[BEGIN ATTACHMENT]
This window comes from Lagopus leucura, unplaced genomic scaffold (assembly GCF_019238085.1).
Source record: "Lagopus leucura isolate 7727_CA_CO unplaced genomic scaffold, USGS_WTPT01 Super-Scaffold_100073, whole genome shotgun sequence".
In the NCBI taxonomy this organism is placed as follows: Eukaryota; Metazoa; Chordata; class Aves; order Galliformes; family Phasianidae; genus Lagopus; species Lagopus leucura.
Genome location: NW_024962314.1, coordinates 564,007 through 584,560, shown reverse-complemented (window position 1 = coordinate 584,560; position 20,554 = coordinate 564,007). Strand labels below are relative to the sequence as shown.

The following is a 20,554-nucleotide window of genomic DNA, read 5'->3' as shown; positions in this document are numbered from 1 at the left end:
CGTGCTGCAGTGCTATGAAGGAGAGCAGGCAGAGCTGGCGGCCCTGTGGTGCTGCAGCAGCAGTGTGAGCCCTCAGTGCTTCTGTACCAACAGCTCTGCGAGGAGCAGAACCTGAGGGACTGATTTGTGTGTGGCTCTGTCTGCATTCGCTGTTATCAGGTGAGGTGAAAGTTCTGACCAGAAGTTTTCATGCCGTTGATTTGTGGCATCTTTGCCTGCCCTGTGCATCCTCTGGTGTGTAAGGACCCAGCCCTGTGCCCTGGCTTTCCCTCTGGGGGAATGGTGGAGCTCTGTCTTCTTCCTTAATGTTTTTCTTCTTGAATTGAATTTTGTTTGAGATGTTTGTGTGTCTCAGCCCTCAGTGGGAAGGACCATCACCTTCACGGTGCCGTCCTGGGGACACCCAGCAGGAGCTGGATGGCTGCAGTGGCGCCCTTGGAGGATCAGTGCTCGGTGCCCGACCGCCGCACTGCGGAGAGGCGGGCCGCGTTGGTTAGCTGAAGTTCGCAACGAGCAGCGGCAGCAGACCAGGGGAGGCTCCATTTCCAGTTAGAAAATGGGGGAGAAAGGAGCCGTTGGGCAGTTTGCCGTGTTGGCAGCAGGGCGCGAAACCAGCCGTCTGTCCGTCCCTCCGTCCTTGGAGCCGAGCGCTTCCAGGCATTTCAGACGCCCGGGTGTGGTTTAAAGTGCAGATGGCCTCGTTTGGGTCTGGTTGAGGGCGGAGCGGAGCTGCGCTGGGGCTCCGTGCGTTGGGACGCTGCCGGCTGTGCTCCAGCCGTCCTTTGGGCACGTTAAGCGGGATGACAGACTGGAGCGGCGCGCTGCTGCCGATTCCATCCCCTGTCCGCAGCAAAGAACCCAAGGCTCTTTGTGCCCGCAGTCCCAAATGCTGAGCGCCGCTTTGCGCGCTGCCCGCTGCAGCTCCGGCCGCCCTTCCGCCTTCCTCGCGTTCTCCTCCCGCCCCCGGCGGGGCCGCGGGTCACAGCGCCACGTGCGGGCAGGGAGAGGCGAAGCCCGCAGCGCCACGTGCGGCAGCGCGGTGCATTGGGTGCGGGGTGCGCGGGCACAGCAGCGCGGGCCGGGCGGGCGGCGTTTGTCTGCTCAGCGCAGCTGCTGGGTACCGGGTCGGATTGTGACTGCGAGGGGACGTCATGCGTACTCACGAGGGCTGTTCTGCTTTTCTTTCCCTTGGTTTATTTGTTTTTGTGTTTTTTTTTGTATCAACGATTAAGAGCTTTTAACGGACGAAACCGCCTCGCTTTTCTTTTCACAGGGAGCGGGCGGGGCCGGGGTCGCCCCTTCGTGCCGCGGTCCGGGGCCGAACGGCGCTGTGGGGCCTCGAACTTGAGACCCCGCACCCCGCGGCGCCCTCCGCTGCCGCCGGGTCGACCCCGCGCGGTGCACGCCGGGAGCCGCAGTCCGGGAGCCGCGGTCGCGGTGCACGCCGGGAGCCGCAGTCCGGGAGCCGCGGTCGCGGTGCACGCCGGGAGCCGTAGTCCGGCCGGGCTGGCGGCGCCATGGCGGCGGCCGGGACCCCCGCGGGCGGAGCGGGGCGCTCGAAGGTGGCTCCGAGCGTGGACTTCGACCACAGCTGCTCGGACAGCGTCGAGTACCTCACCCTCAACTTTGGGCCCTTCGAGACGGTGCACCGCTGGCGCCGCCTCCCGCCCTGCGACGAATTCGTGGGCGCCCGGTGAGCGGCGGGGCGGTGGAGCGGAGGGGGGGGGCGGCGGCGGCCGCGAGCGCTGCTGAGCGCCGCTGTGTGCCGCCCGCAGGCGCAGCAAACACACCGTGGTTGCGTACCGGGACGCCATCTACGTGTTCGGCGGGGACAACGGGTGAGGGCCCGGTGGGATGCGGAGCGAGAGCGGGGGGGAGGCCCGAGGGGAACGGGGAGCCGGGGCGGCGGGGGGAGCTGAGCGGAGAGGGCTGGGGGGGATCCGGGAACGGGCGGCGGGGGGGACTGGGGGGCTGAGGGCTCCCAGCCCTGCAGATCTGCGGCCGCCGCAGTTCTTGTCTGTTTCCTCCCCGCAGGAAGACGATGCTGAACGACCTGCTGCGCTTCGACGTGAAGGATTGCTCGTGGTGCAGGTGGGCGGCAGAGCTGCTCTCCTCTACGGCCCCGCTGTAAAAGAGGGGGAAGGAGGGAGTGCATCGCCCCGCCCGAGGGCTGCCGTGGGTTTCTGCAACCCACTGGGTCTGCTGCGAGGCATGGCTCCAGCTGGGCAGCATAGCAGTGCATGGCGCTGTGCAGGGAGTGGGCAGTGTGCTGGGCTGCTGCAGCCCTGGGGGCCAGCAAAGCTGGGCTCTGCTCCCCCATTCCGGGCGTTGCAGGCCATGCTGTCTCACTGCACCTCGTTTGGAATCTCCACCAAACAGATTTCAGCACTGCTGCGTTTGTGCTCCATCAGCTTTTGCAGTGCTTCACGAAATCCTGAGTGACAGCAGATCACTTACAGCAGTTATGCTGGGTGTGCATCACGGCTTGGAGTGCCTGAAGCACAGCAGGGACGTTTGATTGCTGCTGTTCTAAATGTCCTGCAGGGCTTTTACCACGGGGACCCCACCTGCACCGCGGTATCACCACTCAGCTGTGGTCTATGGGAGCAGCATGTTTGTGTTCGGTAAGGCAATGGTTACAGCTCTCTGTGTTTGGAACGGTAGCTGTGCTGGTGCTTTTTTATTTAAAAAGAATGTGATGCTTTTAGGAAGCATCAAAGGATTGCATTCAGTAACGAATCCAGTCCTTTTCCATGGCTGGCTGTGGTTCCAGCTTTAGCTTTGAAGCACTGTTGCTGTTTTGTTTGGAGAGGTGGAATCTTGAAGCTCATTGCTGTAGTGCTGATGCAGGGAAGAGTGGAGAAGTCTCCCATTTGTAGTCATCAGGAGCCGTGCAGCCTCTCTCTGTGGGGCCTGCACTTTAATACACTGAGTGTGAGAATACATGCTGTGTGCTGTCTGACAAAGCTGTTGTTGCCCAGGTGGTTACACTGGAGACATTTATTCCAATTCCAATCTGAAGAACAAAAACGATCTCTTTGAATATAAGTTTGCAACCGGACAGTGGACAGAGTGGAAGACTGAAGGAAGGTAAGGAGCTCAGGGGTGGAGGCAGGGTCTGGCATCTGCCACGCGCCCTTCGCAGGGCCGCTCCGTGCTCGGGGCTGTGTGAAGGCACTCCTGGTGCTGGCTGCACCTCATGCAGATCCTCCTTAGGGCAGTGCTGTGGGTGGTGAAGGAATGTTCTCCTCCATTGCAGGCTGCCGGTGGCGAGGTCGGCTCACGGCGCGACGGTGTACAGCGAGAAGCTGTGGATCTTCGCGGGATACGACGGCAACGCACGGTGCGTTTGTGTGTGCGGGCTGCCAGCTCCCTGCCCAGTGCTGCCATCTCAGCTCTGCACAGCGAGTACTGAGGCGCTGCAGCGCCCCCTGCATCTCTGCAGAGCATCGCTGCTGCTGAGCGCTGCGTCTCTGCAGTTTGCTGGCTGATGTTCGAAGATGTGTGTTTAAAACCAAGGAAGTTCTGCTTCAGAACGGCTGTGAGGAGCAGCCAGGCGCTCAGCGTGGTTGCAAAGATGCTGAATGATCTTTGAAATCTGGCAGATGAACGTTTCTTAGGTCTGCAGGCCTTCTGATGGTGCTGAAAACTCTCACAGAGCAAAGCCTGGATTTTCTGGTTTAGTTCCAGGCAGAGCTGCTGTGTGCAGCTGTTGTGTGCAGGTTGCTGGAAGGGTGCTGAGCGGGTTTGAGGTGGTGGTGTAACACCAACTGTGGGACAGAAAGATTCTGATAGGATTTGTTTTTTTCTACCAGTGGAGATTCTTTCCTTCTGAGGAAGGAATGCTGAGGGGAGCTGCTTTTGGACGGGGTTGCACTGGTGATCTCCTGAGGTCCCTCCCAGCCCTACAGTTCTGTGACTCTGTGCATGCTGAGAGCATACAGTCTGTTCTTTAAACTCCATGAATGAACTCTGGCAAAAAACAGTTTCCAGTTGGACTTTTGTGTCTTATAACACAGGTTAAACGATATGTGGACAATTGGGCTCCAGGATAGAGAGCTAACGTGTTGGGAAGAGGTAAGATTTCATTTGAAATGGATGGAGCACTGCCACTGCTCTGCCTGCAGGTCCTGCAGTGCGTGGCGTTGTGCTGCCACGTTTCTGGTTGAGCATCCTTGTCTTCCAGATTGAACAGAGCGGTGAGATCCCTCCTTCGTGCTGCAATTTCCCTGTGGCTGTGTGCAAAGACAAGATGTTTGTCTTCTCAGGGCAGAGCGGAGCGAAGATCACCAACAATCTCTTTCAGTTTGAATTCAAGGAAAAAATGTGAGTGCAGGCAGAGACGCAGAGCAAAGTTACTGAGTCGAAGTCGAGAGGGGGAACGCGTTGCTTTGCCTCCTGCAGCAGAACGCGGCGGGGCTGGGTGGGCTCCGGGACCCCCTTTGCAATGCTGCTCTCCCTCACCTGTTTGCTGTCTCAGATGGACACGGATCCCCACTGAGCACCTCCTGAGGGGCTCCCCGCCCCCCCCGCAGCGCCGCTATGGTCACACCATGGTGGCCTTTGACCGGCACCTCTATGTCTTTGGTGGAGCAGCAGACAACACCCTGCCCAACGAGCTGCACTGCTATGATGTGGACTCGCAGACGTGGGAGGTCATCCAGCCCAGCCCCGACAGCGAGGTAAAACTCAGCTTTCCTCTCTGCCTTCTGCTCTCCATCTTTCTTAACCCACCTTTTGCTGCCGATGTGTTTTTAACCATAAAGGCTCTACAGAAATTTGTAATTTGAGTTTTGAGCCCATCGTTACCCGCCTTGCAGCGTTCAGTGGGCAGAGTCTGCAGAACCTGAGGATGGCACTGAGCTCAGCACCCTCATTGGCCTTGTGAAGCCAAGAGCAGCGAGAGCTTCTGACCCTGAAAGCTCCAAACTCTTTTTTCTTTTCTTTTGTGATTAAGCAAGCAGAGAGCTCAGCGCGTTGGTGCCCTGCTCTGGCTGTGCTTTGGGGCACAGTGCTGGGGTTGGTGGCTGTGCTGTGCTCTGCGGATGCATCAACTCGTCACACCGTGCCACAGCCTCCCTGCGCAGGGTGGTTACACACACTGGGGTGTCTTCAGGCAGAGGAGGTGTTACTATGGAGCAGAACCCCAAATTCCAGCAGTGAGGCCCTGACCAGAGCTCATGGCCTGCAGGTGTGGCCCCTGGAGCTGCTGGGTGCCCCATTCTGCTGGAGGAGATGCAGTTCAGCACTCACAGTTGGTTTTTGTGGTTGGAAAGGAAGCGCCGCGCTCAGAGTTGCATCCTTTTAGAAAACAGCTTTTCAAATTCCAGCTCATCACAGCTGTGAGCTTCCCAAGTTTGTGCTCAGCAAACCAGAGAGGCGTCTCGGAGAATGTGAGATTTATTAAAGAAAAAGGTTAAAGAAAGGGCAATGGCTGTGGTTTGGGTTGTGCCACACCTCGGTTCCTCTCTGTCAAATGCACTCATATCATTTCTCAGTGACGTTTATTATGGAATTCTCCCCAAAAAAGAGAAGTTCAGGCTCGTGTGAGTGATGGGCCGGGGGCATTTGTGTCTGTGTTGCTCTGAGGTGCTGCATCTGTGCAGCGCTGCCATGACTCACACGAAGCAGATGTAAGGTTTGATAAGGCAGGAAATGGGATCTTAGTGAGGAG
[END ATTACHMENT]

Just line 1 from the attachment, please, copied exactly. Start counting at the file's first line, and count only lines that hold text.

This window comes from Lagopus leucura, unplaced genomic scaffold (assembly GCF_019238085.1).